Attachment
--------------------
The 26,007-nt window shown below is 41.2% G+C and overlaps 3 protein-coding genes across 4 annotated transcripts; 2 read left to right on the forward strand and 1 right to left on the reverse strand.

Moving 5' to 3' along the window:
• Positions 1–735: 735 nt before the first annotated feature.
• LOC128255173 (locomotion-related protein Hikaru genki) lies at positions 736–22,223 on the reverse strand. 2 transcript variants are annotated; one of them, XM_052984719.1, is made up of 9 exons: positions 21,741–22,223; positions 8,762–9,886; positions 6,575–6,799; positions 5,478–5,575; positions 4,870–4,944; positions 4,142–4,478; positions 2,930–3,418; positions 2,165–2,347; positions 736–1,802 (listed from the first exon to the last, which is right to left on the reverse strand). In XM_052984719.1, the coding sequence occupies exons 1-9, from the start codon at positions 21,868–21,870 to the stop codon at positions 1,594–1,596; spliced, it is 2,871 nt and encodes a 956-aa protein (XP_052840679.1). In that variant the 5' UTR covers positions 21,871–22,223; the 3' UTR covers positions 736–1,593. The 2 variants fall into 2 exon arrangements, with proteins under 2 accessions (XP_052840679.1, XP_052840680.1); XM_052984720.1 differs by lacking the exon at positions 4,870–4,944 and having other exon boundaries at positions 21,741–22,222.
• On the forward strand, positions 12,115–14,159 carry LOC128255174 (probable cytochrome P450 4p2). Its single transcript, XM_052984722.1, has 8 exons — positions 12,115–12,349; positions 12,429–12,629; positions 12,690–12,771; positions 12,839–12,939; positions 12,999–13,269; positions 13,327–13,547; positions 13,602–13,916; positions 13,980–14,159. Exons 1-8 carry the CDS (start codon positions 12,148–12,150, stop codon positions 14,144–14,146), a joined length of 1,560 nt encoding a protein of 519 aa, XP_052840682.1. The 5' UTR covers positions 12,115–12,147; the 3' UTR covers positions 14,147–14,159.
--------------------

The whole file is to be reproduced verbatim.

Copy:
The 26,007-nt window shown below is 41.2% G+C and overlaps 3 protein-coding genes across 4 annotated transcripts; 2 read left to right on the forward strand and 1 right to left on the reverse strand.

Moving 5' to 3' along the window:
• Positions 1–735: 735 nt before the first annotated feature.
• LOC128255173 (locomotion-related protein Hikaru genki) lies at positions 736–22,223 on the reverse strand. 2 transcript variants are annotated; one of them, XM_052984719.1, is made up of 9 exons: positions 21,741–22,223; positions 8,762–9,886; positions 6,575–6,799; positions 5,478–5,575; positions 4,870–4,944; positions 4,142–4,478; positions 2,930–3,418; positions 2,165–2,347; positions 736–1,802 (listed from the first exon to the last, which is right to left on the reverse strand). In XM_052984719.1, the coding sequence occupies exons 1-9, from the start codon at positions 21,868–21,870 to the stop codon at positions 1,594–1,596; spliced, it is 2,871 nt and encodes a 956-aa protein (XP_052840679.1). In that variant the 5' UTR covers positions 21,871–22,223; the 3' UTR covers positions 736–1,593. The 2 variants fall into 2 exon arrangements, with proteins under 2 accessions (XP_052840679.1, XP_052840680.1); XM_052984720.1 differs by lacking the exon at positions 4,870–4,944 and having other exon boundaries at positions 21,741–22,222.
• On the forward strand, positions 12,115–14,159 carry LOC128255174 (probable cytochrome P450 4p2). Its single transcript, XM_052984722.1, has 8 exons — positions 12,115–12,349; positions 12,429–12,629; positions 12,690–12,771; positions 12,839–12,939; positions 12,999–13,269; positions 13,327–13,547; positions 13,602–13,916; positions 13,980–14,159. Exons 1-8 carry the CDS (start codon positions 12,148–12,150, stop codon positions 14,144–14,146), a joined length of 1,560 nt encoding a protein of 519 aa, XP_052840682.1. The 5' UTR covers positions 12,115–12,147; the 3' UTR covers positions 14,147–14,159.